Former president of the Business Council of Australia Graham Bradley FAICD is also concerned about the director liability issue. "At the end of the day, busy boards of directors must sign off on all major corporate reports, including integrated reports," he says. "It is dangerous to delegate this task to management following the James Hardie and Centro cases."

    Bradley believes that encouraging public companies to provide more useful and user-friendly information to shareholders is a worthy aim. But he says: "It is a pity that the IIRC has gone well beyond a principles-based approach and produced the draft, which, despite disclaimers, appears to be highly prescriptive.

    "The draft introduces new reporting language and jargon, which may prove to be more academic than useful in practice. A prime example is a company's 'capitals'. The metaphor 'human capital' (which many feel is a rather ugly way to describe employees) has now been extended to 'manufactured capital', 'social capital', 'relationship capital' and 'natural capital'. A company is asked to report how it uses, grows or interacts with these 'capitals'. This new language is vague and will cause considerable debate and uncertainty."

    Bradley questions how much value the framework will add for public companies that already take their reporting to stakeholders seriously, with lengthy annual reports, remuneration reports and sustainability reports. "I suspect many companies will find that following the framework will lead to much longer, but not necessarily more useful, annual reports. Indeed, the framework sets up a tension between its call for 'completeness' and its principle of 'concise reporting'," he says.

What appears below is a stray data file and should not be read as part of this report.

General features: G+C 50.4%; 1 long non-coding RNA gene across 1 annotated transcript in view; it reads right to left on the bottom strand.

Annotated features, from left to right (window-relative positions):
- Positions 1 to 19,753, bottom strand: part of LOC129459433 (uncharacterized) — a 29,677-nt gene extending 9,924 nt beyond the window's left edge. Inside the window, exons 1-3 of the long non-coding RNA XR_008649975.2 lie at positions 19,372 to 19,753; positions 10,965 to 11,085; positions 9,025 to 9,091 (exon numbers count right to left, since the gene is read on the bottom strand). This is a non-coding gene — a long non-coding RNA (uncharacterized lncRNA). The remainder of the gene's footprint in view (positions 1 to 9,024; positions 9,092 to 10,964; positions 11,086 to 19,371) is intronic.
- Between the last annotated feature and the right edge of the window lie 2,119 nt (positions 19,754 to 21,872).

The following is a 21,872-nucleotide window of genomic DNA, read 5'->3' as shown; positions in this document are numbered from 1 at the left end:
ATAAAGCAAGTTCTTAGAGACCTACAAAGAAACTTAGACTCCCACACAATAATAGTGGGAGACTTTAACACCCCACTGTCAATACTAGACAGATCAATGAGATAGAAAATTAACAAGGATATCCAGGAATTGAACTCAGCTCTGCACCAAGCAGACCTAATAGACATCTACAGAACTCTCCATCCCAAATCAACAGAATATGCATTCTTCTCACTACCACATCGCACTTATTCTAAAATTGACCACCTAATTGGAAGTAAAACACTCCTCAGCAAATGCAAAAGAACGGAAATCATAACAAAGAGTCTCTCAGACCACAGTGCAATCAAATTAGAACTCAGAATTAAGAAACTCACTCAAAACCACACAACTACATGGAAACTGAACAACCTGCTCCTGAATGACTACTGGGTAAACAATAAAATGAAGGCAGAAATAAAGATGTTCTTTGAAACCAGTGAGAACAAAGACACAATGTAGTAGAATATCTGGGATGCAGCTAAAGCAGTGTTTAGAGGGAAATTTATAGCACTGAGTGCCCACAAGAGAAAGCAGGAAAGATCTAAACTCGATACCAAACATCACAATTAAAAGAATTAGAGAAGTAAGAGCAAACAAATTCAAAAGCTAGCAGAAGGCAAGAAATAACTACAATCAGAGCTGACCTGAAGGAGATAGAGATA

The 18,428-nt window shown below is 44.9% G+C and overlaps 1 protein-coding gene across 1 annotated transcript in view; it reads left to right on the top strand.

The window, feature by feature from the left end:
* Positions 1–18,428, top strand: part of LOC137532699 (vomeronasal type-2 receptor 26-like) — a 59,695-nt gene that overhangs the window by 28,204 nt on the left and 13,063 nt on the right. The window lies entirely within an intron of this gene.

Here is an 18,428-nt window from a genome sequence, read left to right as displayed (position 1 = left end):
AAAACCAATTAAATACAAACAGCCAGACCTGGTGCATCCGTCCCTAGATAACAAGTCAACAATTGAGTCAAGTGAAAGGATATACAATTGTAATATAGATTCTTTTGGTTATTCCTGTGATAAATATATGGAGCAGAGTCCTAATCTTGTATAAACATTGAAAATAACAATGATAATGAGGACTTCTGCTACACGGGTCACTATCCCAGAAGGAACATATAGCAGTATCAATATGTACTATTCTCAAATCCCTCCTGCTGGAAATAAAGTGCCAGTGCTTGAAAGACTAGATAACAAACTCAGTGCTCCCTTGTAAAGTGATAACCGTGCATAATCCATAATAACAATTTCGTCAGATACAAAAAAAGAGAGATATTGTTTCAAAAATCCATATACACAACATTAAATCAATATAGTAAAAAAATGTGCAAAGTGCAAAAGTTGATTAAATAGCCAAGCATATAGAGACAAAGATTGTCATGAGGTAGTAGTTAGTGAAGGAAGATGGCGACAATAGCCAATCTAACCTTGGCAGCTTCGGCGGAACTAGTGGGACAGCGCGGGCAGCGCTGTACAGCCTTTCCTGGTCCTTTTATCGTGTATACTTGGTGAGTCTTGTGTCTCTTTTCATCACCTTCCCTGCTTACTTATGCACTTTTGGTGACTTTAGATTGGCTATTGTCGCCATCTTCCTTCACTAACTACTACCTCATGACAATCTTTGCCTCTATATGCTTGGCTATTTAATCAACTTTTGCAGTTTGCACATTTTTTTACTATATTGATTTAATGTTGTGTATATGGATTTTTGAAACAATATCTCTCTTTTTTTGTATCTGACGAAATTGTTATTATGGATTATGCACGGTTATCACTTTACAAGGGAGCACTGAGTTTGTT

"I would prefer to see the draft framed in less prescriptive terms, with greater emphasis on key principles that should guide the quality of reporting to stakeholders. Also, I feel that the framework has an excessive focus on reporting of 'opportunities and risks'. This runs the danger of making annual reports too much like prospectuses, filled with uninformative boilerplate about the obvious risks inherent in any business in the modern world.

    "Similarly, the push for more 'future-oriented information' will be of particular concern for boards given the self-evident liability risks of forecasting in a volatile global business environment. The risk is that lengthy cautionary statements and extensive listing of key assumptions will erode the informational value of mandating more detailed future outlook statements." Bradley adds: "The draft framework seems to assume that a company will produce one comprehensive and integrated report to stakeholders. I see corporate reporting evolving differently.

    "For example, many companies are reducing the size of their annual report and choosing to place detailed descriptions of their assets and business operations on their websites, where it can be regularly updated. Such information can be kept more current than in the case with annual reports in the past. Similarly, webcasting analyst briefings make them readily available to ordinary shareholders.

    Accordingly, companies are moving towards a diverse approach to reporting that is at odds with the draft framework but may be more efficient and effective." Responses to the consultation paper are due by 15 July 2013. Company Directors is currently compiling its response on behalf of members.